• Prinzrob

    My vote goes to Fulton Street, in part because it broke the floodgates in Berkeley as their first protected bikeway ever (at least three more are in the works for 2017, with many others in the new bike plan), but also because of its extremely short implementation time. After Meg Schwarzman was hit there the community came together to demand swift changes, and within just a few months the city really did follow through on their promise with a well-designed facility. This is significant not just for this location, but as an example for any other city that is dragging their feet on installing high quality bike infrastructure. It doesn’t have to cost millions of dollars and years of planning, we can retrofit our streets now and improve safety and mobility quickly given the right leadership and motivation.

  • #3 should be Kezar, not “Keezer”

  • Joe Linton

    That Telegraph looks like a little more than a “quick fix” to me… but maybe Oakland folks move really fast. That would take more than a year, likely several, to design and implement in L.A.

  • RobertN

    Mary Ave Bike Lanes, striped in November in Sunnyvale are a revelation. Before this, the only N/S bike lanes from Caltrain tracks to Homestead were on De Anza Blvd – 6 lanes of 40+ mph traffic. Plans are to extend all the way to Maude (and connect with existing bike lanes there), so you could go from Cupertino to (almost) highway 101 on streets with bike lanes.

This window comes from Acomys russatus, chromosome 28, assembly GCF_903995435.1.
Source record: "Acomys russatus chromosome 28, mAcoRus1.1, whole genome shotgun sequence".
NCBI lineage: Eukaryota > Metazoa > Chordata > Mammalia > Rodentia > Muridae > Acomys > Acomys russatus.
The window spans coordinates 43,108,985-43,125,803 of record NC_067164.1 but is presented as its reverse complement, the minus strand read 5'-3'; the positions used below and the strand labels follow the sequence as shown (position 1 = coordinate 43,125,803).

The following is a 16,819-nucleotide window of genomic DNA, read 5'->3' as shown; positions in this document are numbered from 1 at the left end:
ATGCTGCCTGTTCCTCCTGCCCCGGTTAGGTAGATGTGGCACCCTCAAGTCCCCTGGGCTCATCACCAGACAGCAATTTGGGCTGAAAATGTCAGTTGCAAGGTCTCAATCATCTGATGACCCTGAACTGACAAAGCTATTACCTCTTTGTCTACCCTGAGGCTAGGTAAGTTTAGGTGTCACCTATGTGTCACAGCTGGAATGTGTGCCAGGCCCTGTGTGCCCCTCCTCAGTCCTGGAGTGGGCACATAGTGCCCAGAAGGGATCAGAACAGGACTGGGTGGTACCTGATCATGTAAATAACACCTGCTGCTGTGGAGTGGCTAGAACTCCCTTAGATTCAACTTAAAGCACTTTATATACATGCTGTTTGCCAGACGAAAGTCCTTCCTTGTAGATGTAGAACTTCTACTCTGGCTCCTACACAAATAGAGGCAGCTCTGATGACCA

• frenchie16

    I bike Sunnyvale Caltrain-Cupertino frequently and the Mary lanes are definitely an improvement. They’re not particularly good, but they certainly beat the shoulder lanes on De Anza (which, in addition to being totally unbuffered on 6 lane roads with [i’d say] 50mph traffic, are only half-paved, so you can’t ride down the center without risking catching the edge of the pavement and going down!) The Mary bike/pedestrian bridge over 280 is lovely.

  • Parker

    All fixes worthy of a vote, but I think #3 JFK/Kezar Safe Hit Post really embodies a “quick fix” that is extremely effective.